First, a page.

Many world leaders have been recognised with honorary doctorates by many universities but they do not walk around being called “Doctor this and Doctor that”.  Nelson Mandela had over 300 such doctorates but refused to be called Doctor Mandela.  Former US President Barack Obama is a recipient of over a dozen honorary degrees, but he is not called, “Doctor Obama.”  These kinds of leaders did not wish to be called “Doctor” at every function because they have respect for earned accolades and are comfortable in their skins without such non-academic titles.  
But in Namibia, almost every person close to power wants to be a hero. This has become an unhealthy culture to the extent that many people in the public service have lied about their degrees or sought such ‘degrees’ by paying questionable online institutions that offer them for a price.  
In this important process of self-definition and recalibration of how we give honours let us consider the following: 
One, the constitution does not mention, even once, the word ‘king’ as a structure of authority in Namibia. How did we suddenly become so preoccupied with traditional kings as markers of our democracy and nationhood? 
There were fewer chiefs or kings in 1990 than there are now. The many who called themselves kings or chiefs were the most useful instruments of divide and rule in colonial times. Suddenly, for opportunistic reasons, the new political elites and the traditional rulers have fashioned a parasitic relationship with government for political survival. 
The elites seem to need the chiefs to mobilise their voting herds in election times and the chiefs or kings, need the government for their financial upkeep. They have become delivery points of SWAPO propaganda and politicking.  Chiefs or kings have become, in effect, employees of the President. 
Two - Traditional leaders should be maintained by the people who benefit from the traditions they represent, not via tax payer dollars. 
Three- we forget that the struggle for national independence and sovereignty that SWAPO so ably prosecuted, was never a struggle to return the people in free Namibia to tribal fiefdoms and to be ruled in accordance with tribal and ethnic instincts.
Four – A multiplicity of ‘Royal Highnesses’ imbued with some sort of elevated state of being or a unique set of rights, cannot exist side by side with the ethos and precepts of a Republic.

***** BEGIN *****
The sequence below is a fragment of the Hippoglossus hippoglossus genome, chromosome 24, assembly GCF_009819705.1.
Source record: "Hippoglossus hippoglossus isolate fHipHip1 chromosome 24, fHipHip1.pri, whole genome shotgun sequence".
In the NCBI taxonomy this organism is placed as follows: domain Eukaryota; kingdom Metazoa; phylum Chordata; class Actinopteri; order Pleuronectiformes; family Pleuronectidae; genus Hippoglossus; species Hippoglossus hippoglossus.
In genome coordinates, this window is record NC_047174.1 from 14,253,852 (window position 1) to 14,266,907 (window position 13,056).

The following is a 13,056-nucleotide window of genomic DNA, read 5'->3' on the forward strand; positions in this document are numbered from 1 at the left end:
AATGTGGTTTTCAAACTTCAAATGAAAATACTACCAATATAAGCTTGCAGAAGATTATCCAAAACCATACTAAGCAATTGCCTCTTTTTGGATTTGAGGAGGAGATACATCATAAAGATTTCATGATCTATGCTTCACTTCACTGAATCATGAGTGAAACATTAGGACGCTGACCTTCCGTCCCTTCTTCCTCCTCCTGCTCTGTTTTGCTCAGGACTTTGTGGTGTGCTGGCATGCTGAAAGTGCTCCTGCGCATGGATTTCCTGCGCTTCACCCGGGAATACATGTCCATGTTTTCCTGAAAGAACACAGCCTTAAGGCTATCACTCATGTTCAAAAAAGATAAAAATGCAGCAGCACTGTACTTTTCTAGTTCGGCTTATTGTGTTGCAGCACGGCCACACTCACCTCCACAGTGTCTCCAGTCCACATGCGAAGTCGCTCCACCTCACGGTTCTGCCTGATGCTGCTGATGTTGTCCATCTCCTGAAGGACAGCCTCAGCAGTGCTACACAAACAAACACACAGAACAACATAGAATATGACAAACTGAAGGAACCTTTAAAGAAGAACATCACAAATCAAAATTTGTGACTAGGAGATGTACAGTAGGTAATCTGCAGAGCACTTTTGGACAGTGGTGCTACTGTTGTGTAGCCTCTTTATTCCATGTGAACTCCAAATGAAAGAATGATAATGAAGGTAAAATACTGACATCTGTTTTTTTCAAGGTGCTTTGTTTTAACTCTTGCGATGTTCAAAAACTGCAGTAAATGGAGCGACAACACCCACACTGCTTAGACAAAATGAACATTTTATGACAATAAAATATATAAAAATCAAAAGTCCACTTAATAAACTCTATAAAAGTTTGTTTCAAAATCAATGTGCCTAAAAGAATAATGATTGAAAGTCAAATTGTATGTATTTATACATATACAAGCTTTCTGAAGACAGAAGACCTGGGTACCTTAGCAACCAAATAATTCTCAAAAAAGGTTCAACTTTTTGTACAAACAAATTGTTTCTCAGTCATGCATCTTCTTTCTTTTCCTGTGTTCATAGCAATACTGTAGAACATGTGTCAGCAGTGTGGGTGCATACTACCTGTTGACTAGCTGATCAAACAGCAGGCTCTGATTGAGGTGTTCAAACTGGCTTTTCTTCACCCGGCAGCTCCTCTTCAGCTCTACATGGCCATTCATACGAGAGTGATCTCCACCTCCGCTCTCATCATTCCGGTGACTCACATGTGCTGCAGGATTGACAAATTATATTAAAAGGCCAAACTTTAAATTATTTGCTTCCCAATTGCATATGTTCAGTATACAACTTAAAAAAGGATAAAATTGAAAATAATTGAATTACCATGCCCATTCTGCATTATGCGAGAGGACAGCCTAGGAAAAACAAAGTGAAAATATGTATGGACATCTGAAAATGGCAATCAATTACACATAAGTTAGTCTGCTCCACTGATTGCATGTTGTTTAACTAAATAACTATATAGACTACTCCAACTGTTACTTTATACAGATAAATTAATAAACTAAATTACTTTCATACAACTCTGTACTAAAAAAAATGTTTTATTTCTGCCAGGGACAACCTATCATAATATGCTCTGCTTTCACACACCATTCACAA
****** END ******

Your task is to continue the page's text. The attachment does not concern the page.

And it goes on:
As a small and young nation, we need to decide whether we want our loyalties to be channeled towards our tribal and ethnic enclaves or to the Republic of Namibia that our Founders have bequeathed us. 
We just cannot afford to have both, as we appear to be going now. For heaven’s sake, let the chiefs and kings be buried by their traditional communities and not by the state. 
Five - Many of us refuse to respect ourselves, yet we demand respect from others who see us doing foolish things.  It cannot be right that while other civilisations are aiming high by using their resources to move up in the future, we use the little we have and what others give us when we beg to run ourselves into the ground.
In many respects, our leaders seem heavily insulated from the truth of how an average Namibian in the townships or rural areas lives, so much so that they hate any voice that says something different from what they believe is true.  In a sense, those with power belong to a ‘cult’ which commands its members to walk the same, sound the same and keep quiet when they bow to their political masters. This is dangerous!
Let us rise to the real challenge of nation-building, which is the consistent requirement to refocus our country’s agenda to fit the needs of the people as they evolve over time.  We cannot remain mired in the past or cling to traditions and state-funded actions that do not promote the constitution of the country.  Let us give all that we do as a nation, a solid re-think.
This article has been shortened for space – Ed.

WINDHOEK OBSERVER